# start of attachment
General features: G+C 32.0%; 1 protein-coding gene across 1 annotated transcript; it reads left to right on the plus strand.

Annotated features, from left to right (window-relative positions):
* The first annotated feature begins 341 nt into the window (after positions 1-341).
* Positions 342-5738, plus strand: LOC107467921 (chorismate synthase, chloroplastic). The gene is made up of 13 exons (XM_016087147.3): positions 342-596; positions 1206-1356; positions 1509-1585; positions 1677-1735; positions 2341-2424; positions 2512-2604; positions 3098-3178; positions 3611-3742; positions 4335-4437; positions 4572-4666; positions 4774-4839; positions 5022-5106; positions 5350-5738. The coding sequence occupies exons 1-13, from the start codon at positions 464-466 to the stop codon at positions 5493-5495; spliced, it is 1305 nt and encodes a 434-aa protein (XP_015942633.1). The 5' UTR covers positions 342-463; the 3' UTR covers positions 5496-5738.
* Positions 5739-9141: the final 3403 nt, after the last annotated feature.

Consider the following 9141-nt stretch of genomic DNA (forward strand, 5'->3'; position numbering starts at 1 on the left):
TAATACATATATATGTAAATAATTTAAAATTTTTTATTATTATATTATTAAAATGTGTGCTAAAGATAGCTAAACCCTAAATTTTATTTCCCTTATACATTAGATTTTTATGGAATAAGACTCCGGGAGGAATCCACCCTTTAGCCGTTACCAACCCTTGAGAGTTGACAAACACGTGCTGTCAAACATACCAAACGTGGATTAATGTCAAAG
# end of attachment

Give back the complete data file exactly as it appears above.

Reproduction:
General features: G+C 32.0%; 1 protein-coding gene across 1 annotated transcript; it reads left to right on the plus strand.

Annotated features, from left to right (window-relative positions):
* The first annotated feature begins 341 nt into the window (after positions 1-341).
* Positions 342-5738, plus strand: LOC107467921 (chorismate synthase, chloroplastic). The gene is made up of 13 exons (XM_016087147.3): positions 342-596; positions 1206-1356; positions 1509-1585; positions 1677-1735; positions 2341-2424; positions 2512-2604; positions 3098-3178; positions 3611-3742; positions 4335-4437; positions 4572-4666; positions 4774-4839; positions 5022-5106; positions 5350-5738. The coding sequence occupies exons 1-13, from the start codon at positions 464-466 to the stop codon at positions 5493-5495; spliced, it is 1305 nt and encodes a 434-aa protein (XP_015942633.1). The 5' UTR covers positions 342-463; the 3' UTR covers positions 5496-5738.
* Positions 5739-9141: the final 3403 nt, after the last annotated feature.

Consider the following 9141-nt stretch of genomic DNA (forward strand, 5'->3'; position numbering starts at 1 on the left):
TAATACATATATATGTAAATAATTTAAAATTTTTTATTATTATATTATTAAAATGTGTGCTAAAGATAGCTAAACCCTAAATTTTATTTCCCTTATACATTAGATTTTTATGGAATAAGACTCCGGGAGGAATCCACCCTTTAGCCGTTACCAACCCTTGAGAGTTGACAAACACGTGCTGTCAAACATACCAAACGTGGATTAATGTCAAAG